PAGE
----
A key area of focus here is firming up the agreements and behaviors needed to get work done in this new way:

  1. When to meet “live” versus leveraging asynchronous work?

  2. Which roles are able to work from home and where you may have limitations due to the nature of the work?

  3. How you may need to re-think the design of your physical workspace?

  4. What tools and training you will need to equip your employees with to be successful?

  5. How you will be re-design key parts of the employee lifecycle like sourcing, on-boarding, and off-boarding to be “remote first”?

  6. How will you ensure to avoid proximity bias to those that are working physically together?

  7. How will you revamp how your teams communicate?


Step 4: Equip Your Leaders

Leadership isn’t for the weak.

Leading virtually or in a hybrid work environment only elevates the need for effective leadership. Key leadership characteristics such as empathy, clarity, and the ability to build relationships have never been more important.

Perhaps this is the movement we’ve needed to move ineffective leaders who may be great thinkers or do-ers into individual contributor roles that don’t impact humans’ day-to-day happiness or their year-to-year effectiveness. Until we can make that shift in full, here’s what companies can do to give their employees the leaders they deserve:

  • Give leaders resources, support, and training

    • Create a crowd-sourced repository: Book reviews, book club discussion questions, Podcasts, engaging questions for 1:1 meetings, etc. (Let individual contributors share ideas and have access as well!)

    • Think beyond training: the most impactful development can involve education, experience, and exposure! You can #borrowfromthebest and learn more how Cisco does this well

  • Create systems to support the leadership you want to see

    • Are the behaviors and habits of an outstanding leader explicit?

    • Are you storytelling and communicating around these?

    • Are they rewarded and reinforced? How?

    • Are leaders held accountable when they aren’t consistent here?

Remember, the way you treat, prepare and care for leaders is the way they care for their people. You set the tone.


Step 5: Reinforce & Communicate

You’ve made it...almost! Now comes the part most companies fail on when implementing change. Reinforcement. Here, we suggest you focus on three things: context, communication, and curiosity.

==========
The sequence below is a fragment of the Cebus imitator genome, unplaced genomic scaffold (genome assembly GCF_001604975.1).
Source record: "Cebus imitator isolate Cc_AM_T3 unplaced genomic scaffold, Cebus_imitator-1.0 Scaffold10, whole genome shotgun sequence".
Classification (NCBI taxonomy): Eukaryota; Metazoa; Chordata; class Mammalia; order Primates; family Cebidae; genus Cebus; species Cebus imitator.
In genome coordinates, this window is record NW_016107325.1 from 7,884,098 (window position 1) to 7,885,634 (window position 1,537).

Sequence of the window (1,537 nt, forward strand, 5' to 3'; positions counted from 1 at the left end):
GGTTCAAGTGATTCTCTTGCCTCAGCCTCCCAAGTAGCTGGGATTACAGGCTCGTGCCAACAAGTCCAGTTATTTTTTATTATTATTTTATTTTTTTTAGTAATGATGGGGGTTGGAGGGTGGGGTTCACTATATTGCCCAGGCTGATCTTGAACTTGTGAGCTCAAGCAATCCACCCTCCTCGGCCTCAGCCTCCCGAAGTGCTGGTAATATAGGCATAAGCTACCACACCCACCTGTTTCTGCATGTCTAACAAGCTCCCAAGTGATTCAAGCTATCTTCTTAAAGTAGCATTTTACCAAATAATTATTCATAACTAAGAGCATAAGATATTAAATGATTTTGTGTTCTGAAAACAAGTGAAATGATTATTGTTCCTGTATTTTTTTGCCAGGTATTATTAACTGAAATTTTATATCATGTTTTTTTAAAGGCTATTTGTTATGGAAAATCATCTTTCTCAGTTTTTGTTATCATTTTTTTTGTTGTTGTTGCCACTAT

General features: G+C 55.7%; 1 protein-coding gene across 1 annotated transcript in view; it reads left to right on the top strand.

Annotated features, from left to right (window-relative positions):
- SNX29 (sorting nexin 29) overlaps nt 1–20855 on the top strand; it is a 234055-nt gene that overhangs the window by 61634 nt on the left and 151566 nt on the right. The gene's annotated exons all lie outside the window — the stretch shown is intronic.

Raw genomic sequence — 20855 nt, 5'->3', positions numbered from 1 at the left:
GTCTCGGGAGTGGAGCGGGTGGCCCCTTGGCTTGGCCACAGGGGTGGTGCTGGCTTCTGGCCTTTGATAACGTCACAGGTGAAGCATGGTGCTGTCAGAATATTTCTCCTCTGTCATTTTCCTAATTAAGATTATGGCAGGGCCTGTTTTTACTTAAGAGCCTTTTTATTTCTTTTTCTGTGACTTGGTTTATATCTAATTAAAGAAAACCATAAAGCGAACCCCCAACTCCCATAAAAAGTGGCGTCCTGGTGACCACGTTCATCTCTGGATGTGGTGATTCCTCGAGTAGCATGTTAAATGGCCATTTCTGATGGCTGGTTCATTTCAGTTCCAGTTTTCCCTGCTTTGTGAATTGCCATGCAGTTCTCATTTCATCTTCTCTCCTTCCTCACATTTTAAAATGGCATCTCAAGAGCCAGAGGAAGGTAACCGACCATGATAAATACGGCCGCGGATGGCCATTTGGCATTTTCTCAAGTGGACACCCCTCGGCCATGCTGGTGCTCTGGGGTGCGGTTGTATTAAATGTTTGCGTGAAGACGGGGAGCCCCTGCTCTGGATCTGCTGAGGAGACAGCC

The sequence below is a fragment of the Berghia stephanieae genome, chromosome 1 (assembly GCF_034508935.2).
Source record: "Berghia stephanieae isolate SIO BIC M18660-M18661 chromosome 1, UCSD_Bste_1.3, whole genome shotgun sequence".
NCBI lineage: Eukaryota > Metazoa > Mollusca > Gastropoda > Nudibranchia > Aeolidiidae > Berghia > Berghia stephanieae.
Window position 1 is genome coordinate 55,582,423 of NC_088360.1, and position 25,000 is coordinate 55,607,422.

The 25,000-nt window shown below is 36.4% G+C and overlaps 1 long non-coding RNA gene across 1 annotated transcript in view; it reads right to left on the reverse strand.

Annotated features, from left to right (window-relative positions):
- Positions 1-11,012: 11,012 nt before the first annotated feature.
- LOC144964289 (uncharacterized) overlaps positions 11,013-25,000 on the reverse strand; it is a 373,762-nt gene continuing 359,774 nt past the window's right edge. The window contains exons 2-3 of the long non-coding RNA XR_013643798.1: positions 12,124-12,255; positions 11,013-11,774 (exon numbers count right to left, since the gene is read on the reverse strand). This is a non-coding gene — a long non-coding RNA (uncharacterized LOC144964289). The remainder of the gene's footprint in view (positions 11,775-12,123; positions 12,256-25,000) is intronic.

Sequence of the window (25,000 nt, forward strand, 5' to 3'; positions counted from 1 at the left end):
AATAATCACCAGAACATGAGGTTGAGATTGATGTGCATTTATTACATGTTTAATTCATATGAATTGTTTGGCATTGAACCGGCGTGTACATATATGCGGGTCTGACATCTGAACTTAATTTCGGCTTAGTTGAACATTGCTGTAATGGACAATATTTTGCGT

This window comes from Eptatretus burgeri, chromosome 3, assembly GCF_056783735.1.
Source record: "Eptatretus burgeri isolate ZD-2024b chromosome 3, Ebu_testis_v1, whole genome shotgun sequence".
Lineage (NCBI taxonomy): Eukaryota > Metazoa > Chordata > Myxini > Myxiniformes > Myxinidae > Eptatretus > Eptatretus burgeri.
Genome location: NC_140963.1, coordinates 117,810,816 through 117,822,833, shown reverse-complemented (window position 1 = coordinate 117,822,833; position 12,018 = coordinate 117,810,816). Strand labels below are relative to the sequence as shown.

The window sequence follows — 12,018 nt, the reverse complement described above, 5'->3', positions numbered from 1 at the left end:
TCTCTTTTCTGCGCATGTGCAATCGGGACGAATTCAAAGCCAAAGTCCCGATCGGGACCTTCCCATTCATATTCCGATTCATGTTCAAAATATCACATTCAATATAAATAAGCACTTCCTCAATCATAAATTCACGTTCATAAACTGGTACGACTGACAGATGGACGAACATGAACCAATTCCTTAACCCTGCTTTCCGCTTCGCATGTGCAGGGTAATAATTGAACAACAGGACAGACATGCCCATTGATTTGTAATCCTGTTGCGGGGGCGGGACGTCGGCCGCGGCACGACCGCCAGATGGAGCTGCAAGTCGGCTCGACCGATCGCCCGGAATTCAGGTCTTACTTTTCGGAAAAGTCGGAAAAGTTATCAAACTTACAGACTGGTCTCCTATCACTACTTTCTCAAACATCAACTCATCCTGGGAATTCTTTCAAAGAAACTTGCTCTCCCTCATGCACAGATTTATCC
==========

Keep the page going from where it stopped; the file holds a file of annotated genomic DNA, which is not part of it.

What context do I use? Always err to “remote-first” regardless if you have 1 or 10,000 employees.

“If you continue to operate office-first, if your meetings are defaulting to office-first, then they fundamentally don’t work outside of the office. But, if you convert all of your processes to remote-first so that everything works if everyone is outside of the office, then they also work if everyone is in the office. The same is not true in reverse.”

How should I communicate? Often, formally and informally.

The work you did to design personas helps you consider how different each of those “people” is thinking, what they might need to hear and how they need to hear it. We recommend communicating often, formally and informally, using different vehicles, and repeating yourselves often.

Where should I get curious? Everywhere and often.

People look to Google as a top place to work and a company doing cool things.

Regardless of your overall opinion of their company or products, we do know they’ve spent years crafting, and adjusting, their approach to every aspect of the employee experience. From understanding where referrals come from and how to get better ones, to whether or not managers are needed (punchline: great ones are!), to how they compensate their top performers. Read Lazlo Bock’s Work Rules: Insights from Inside Google That Will Transform How You Live and Lead.

It can be overwhelming but know that changing one process doesn’t mean it should stay that way for the next 10 years. The world changes, humans change, business needs change. Get curious about your process with three simple steps:

  1. Continue to ask employees for input. Do this often and in many ways.

  2. Let them be part of the design and implementation of their ideas.

  3. Tell them what you are working on and why. And what you aren’t working on and why.


Five Steps...What's Next?

Now that you’ve had an overview of the 5-point roadmap to move your company from scrappy to sustainable, we suggest you pause. For real reflection. To quiet our voices (and all the others in your head!) and connect to your gut.

You know your company well. You want to know your people even better than you do today. That’s going to take time.

Remember this process isn’t linear. These steps overlap. And to be honest, it’s not a process at all. It’s a cyclical practice. Similar to how we have to buy our kids new shoes when they grow out of them and we check for size, we need to check-in as we grow and evolve and determine what we really need to support us through this next phase. Then repeat. Repeat. Repeat.

You aren’t alone though! We’ve got you covered and invite you to join us in our conversations: